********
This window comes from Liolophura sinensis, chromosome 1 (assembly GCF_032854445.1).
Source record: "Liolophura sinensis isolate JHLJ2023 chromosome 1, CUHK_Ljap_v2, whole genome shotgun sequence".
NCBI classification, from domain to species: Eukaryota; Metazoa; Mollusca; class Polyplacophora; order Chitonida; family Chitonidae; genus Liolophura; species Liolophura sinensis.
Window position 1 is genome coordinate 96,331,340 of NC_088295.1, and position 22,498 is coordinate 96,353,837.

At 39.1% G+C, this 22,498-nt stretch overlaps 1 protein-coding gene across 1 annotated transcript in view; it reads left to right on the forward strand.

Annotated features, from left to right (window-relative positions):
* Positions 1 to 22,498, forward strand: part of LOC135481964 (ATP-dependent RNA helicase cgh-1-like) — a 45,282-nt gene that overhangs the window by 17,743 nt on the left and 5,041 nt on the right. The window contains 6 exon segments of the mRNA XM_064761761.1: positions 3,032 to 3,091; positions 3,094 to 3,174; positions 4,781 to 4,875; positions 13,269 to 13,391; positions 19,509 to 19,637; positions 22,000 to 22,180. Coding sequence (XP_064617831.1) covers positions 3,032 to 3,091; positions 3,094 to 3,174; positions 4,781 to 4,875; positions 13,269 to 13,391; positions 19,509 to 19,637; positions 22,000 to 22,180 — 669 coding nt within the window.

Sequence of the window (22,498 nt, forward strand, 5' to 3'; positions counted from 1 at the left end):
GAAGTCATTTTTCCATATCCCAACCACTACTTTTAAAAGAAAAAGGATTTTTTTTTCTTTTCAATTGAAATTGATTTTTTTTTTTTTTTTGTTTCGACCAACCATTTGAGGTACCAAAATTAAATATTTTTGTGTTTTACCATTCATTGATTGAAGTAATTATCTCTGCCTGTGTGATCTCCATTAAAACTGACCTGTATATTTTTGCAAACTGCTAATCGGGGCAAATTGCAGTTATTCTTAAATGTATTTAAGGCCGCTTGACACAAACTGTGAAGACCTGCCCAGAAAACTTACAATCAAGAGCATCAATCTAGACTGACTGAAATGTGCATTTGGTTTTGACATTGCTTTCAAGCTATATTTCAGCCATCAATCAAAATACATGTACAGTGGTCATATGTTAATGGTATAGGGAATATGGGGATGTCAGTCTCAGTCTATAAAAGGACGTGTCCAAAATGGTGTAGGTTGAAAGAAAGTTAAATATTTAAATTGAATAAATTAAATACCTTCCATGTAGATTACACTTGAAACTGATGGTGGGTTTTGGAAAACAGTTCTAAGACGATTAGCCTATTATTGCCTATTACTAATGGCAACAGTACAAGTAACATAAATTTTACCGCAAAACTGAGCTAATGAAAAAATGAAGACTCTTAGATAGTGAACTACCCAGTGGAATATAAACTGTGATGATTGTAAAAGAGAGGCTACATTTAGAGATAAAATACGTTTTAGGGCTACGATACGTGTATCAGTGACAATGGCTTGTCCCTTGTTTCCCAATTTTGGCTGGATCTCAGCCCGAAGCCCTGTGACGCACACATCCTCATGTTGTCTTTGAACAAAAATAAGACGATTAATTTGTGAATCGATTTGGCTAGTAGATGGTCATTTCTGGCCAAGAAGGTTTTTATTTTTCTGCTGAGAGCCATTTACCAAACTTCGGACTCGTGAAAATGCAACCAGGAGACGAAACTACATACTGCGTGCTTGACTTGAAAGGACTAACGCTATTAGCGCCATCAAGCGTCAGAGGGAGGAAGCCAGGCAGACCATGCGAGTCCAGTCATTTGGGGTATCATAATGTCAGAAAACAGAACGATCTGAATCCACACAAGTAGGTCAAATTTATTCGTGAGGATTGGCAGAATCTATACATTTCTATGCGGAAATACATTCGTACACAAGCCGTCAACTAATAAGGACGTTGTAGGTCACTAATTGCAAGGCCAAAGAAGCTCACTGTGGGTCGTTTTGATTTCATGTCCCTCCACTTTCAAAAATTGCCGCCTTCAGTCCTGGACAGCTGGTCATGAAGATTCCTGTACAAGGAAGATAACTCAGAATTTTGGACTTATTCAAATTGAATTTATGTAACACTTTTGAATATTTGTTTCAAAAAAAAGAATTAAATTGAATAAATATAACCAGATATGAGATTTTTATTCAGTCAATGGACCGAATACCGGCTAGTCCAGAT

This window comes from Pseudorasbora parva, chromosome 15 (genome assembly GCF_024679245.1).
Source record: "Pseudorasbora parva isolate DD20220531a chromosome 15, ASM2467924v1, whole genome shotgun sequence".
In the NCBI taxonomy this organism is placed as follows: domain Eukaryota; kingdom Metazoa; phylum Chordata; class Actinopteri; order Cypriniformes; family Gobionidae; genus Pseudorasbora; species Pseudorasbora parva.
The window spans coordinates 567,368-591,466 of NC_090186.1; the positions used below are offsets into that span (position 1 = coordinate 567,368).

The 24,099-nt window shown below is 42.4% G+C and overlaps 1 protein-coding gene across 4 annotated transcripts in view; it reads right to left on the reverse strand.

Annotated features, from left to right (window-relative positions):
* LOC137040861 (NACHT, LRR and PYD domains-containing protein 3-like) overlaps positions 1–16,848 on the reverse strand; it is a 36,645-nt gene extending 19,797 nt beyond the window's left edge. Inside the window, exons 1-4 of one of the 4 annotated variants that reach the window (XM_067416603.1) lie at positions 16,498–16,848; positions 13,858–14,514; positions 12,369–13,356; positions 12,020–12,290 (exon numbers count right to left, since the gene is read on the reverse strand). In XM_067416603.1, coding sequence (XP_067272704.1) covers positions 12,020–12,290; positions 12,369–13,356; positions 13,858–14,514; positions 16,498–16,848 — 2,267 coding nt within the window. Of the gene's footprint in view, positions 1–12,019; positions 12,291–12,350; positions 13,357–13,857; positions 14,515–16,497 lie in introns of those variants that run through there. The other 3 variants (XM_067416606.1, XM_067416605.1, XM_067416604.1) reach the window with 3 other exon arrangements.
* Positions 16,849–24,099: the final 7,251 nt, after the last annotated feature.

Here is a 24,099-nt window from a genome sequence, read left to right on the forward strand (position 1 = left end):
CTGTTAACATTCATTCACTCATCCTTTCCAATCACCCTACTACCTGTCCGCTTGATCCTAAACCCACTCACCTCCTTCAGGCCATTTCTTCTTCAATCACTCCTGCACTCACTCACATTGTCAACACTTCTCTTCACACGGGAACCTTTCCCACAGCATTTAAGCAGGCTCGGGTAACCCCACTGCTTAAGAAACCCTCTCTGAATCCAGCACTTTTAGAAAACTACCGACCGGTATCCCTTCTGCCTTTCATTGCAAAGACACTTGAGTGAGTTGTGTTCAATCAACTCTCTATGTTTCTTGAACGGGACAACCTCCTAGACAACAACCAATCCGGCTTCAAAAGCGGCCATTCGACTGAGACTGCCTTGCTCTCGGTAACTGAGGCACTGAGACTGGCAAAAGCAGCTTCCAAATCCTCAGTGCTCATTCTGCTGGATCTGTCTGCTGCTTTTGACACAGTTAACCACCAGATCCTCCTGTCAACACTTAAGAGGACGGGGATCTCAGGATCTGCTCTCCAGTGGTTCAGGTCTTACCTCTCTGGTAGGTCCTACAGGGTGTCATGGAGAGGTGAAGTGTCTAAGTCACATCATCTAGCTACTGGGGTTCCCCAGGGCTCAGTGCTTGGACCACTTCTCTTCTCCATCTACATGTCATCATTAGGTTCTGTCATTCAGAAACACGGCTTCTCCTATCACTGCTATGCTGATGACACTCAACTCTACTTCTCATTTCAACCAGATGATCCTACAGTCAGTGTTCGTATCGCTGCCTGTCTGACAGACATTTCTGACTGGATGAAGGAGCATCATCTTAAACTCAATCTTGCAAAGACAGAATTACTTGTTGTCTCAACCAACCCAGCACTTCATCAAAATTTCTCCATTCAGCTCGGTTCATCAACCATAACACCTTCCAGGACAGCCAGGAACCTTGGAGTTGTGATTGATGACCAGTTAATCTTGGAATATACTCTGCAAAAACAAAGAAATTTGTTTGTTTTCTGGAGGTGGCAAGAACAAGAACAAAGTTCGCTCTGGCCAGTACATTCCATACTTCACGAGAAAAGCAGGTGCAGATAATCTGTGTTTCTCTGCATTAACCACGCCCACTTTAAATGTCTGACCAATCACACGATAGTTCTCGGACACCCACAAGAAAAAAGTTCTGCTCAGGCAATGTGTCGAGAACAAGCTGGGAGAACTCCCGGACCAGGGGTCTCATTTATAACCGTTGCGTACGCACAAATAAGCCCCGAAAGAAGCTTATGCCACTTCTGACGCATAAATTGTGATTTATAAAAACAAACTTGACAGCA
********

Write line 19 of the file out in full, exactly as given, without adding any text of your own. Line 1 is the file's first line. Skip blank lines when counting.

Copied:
CTGTTAACATTCATTCACTCATCCTTTCCAATCACCCTACTACCTGTCCGCTTGATCCTAAACCCACTCACCTCCTTCAGGCCATTTCTTCTTCAATCACTCCTGCACTCACTCACATTGTCAACACTTCTCTTCACACGGGAACCTTTCCCACAGCATTTAAGCAGGCTCGGGTAACCCCACTGCTTAAGAAACCCTCTCTGAATCCAGCACTTTTAGAAAACTACCGACCGGTATCCCTTCTGCCTTTCATTGCAAAGACACTTGAGTGAGTTGTGTTCAATCAACTCTCTATGTTTCTTGAACGGGACAACCTCCTAGACAACAACCAATCCGGCTTCAAAAGCGGCCATTCGACTGAGACTGCCTTGCTCTCGGTAACTGAGGCACTGAGACTGGCAAAAGCAGCTTCCAAATCCTCAGTGCTCATTCTGCTGGATCTGTCTGCTGCTTTTGACACAGTTAACCACCAGATCCTCCTGTCAACACTTAAGAGGACGGGGATCTCAGGATCTGCTCTCCAGTGGTTCAGGTCTTACCTCTCTGGTAGGTCCTACAGGGTGTCATGGAGAGGTGAAGTGTCTAAGTCACATCATCTAGCTACTGGGGTTCCCCAGGGCTCAGTGCTTGGACCACTTCTCTTCTCCATCTACATGTCATCATTAGGTTCTGTCATTCAGAAACACGGCTTCTCCTATCACTGCTATGCTGATGACACTCAACTCTACTTCTCATTTCAACCAGATGATCCTACAGTCAGTGTTCGTATCGCTGCCTGTCTGACAGACATTTCTGACTGGATGAAGGAGCATCATCTTAAACTCAATCTTGCAAAGACAGAATTACTTGTTGTCTCAACCAACCCAGCACTTCATCAAAATTTCTCCATTCAGCTCGGTTCATCAACCATAACACCTTCCAGGACAGCCAGGAACCTTGGAGTTGTGATTGATGACCAGTTAATCTTGGAATATACTCTGCAAAAACAAAGAAATTTGTTTGTTTTCTGGAGGTGGCAAGAACAAGAACAAAGTTCGCTCTGGCCAGTACATTCCATACTTCACGAGAAAAGCAGGTGCAGATAATCTGTGTTTCTCTGCATTAACCACGCCCACTTTAAATGTCTGACCAATCACACGATAGTTCTCGGACACCCACAAGAAAAAAGTTCTGCTCAGGCAATGTGTCGAGAACAAGCTGGGAGAACTCCCGGACCAGGGGTCTCATTTATAACCGTTGCGTACGCACAAATAAGCCCCGAAAGAAGCTTATGCCACTTCTGACGCATAAATTGTGATTTATAAAAACAAACTTGACAGCA